When the Bank introduced quantitative and qualitative monetary easing (QQE) six years ago, Japan's economy was not recovering and the year-on-year rate of change in the CPI was negative, far from the price stability target of 2 percent. Under these circumstances, the benefits of adopting bold monetary easing measures significantly outweighed the costs. The Bank therefore judged it appropriate to take drastic measures focusing on achieving the price stability target of 2 percent at the earliest possible time and embarked on bold measures that were substantially different from those in the past, such as the significant expansion of the monetary base.
Such powerful monetary easing likely played a role in the substantial improvement of Japan's economy. On the price front, the economy already is no longer in deflation in the sense of a sustained decline in prices. However, prices have continued to show relatively weak developments compared to the economic expansion and the labor market tightening, and it is still taking time to achieve the price stability target. Moreover, recently, downside risks mainly regarding overseas economies have come to warrant further attention. In this somewhat complicated situation, what is required is to persistently continue with the current powerful monetary easing while taking account of both the positive effects and the side effects -- that is, the benefits and costs -- of monetary easing in a balanced manner. This is exactly the kind of situation in which policy sustainability and durability is important.
Let me elaborate. In terms of positive effects, it is necessary to maintain a positive output gap -- a driver for inflation -- for as long as possible under the current framework of "QQE with Yield Curve Control" and thereby firmly sustain the momentum toward 2 percent inflation. At the July Monetary Policy Meeting (MPM), the Bank introduced forward guidance for policy rates and made clear that it would "maintain the current extremely low levels of short- and long-term interest rates for an extended period of time." This is also a measure that clarifies the Bank's policy stance of continuing with the current powerful monetary easing.
On the other hand, in order to strengthen the sustainability and durability of this powerful monetary easing, the side effects of the policy also warrant attention. In the first half of this year, it was pointed out that the functioning of the Japanese government bond (JGB) market had deteriorated under the Bank's large-scale JGB purchases, as seen, for example, in somewhat rigid interest rate formation. Therefore, at the July MPM, the Bank also decided to conduct market operations and asset purchases in a more flexible manner. As a result, the degree of market functioning has improved, with JGB yields moving upward and downward again in tandem with stock prices and U.S. interest rates. In addition, the Bank is aware that prolonged downward pressure on financial institutions' profits, with the low interest rate environment and severe competition among financial institutions continuing, could create risks of a gradual pullback in financial intermediation and of destabilizing the financial system. Although these risks are judged as not significant at this point, mainly because financial institutions have sufficient capital bases, it is necessary to pay close attention to future developments, including from the perspective of maintaining policy sustainability and durability.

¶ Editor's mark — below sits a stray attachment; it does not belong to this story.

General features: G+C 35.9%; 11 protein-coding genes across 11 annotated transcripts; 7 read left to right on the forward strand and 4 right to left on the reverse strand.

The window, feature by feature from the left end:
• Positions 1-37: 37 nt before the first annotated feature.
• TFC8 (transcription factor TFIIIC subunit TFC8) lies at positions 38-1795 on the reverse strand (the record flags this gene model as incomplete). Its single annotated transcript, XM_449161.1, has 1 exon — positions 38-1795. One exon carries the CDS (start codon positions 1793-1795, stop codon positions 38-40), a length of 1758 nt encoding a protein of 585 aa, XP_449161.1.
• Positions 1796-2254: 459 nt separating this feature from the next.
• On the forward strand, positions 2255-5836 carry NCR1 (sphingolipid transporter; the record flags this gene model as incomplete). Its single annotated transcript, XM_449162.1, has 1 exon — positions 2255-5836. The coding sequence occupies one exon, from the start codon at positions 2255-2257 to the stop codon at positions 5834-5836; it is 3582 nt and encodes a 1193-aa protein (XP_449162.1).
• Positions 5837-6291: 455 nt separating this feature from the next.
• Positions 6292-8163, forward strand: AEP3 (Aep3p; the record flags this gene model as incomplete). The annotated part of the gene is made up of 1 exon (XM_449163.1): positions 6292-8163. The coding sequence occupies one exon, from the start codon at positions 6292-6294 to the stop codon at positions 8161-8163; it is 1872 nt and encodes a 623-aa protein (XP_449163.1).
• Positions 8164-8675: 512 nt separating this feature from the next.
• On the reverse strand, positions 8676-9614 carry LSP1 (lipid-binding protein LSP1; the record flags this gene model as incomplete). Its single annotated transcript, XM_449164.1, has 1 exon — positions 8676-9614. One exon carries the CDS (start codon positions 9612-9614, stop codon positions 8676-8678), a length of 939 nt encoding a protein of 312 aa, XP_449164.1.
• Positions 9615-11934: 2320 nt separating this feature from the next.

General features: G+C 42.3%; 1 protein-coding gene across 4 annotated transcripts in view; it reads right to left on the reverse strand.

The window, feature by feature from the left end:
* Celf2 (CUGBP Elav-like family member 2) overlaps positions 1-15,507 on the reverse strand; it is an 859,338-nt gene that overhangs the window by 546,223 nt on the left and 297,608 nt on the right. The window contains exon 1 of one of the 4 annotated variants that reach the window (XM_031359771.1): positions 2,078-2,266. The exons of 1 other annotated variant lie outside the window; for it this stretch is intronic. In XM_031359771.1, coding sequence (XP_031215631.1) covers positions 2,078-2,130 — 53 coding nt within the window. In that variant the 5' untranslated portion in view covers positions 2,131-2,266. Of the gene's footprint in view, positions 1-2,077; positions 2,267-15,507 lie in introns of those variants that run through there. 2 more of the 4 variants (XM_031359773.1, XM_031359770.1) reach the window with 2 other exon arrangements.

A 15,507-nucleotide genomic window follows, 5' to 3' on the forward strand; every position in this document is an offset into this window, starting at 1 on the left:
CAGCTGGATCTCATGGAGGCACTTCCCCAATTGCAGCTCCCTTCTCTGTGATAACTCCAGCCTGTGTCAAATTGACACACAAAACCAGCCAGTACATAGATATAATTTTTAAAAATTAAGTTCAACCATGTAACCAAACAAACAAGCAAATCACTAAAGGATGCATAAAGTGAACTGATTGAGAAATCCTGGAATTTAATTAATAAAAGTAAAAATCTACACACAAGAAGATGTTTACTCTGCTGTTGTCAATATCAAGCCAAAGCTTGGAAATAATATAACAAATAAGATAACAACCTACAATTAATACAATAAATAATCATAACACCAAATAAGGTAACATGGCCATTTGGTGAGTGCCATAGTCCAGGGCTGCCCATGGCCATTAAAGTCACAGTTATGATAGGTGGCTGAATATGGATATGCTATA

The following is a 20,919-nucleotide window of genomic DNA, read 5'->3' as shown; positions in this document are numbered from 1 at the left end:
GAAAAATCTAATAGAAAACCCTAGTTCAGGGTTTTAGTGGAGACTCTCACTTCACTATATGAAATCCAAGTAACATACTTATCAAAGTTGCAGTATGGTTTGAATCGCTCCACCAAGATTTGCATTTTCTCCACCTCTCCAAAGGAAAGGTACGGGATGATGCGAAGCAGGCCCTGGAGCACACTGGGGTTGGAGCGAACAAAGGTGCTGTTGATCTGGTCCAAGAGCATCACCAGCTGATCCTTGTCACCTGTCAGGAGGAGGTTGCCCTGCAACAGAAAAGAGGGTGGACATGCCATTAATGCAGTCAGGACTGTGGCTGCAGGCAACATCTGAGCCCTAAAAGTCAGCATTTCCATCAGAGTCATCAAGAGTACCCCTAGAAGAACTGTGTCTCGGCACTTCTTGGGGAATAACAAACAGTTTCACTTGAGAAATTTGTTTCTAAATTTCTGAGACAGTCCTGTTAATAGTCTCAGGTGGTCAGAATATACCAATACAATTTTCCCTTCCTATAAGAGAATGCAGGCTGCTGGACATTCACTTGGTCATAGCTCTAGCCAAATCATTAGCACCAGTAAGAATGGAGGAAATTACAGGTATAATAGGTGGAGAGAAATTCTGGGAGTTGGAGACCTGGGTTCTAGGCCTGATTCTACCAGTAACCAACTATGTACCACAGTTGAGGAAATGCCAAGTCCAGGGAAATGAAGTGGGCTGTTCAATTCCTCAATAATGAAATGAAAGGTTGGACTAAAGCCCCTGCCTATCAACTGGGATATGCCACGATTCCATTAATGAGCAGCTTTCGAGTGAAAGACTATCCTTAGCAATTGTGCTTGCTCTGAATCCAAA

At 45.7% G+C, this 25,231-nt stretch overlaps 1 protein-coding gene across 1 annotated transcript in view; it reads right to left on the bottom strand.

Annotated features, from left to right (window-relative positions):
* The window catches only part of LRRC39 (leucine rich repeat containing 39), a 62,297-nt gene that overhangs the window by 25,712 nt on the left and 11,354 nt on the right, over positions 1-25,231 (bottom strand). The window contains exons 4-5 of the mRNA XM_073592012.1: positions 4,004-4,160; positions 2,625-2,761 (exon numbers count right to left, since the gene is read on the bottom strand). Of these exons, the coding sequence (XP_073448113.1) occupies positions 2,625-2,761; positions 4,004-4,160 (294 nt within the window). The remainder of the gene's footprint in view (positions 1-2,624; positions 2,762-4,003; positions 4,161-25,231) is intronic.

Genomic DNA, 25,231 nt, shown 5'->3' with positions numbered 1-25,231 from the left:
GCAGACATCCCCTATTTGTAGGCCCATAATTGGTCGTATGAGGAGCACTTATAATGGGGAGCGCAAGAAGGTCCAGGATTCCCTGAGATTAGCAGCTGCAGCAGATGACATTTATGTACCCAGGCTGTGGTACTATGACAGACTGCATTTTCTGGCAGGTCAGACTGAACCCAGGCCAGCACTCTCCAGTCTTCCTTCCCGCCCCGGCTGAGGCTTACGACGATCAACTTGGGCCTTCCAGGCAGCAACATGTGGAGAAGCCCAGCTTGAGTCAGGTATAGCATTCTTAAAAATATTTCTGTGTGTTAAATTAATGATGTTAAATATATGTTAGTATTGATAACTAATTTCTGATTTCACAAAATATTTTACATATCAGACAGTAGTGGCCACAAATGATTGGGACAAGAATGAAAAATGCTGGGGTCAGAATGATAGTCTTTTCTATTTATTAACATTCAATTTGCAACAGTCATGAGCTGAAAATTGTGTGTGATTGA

As explained, the Bank will proceed step by step toward achieving the price stability target under the powerful monetary easing while taking into account in a balanced manner not only the benefits of monetary easing but also its costs. It is likely to take more time than expected to achieve the price stability target, and uncertainties regarding the outlook have heightened further. However, firmly maintaining the momentum toward achieving 2 percent inflation through such policy conduct will ultimately help to ensure the price stability target is achieved at the earliest possible time without putting an excessive burden on the real economy and the functioning of financial intermediation.
It seems that we are almost out of time. Today, I looked back on the economic recovery over the past six years and talked in some detail about firms' efforts toward improving productivity so far and future prospects. I also touched upon the possibility that responding to the recent labor shortage and actively proceeding with measures such as labor-saving investment will ultimately help firms to secure talented human capital and create and exploit new demand. The Bank will provide its utmost support for such efforts by firms through maintaining highly accommodative financial conditions.
2019 is the year of the boar in the Japanese Zodiac. While boars tend to have a reputation of heading to a target only in a bold way, experts say that they are brave and at the same time actually are extremely cautious animals. In 2019, the Bank will continue to steadily work toward achieving the price stability target. During the process, it will thoroughly examine various risks including those regarding developments in overseas economies. Although we should not be overly pessimistic, it is always necessary to calmly watch the surroundings. Based on this, the Bank will weigh up the benefits and costs of its policies and implement the policies most appropriate to the situation at the time.
In little more than four months, the Heisei era will draw to a close and make way for a new era. Taking this juncture as an opportunity to look at Japan's economy from a broader perspective, the impact of the prolonged deflation of the past persists in the form of cautious wage setting and a reluctance to accept price rises. At the same time, however, the cautious attitude on the part of firms and households has been dissipating slowly but steadily on the back of the economic expansion and tight labor market conditions over the past few years. In the new era that is about to start, the Bank will continue to firmly fulfill its responsibility as the central bank in order to ensure the achievement of the price stability target and contribute to sustainable economic growth.
I would like to close my speech by expressing my sincere hope that the year 2019 will be a wonderful one for all of you.
Thank you for your attention.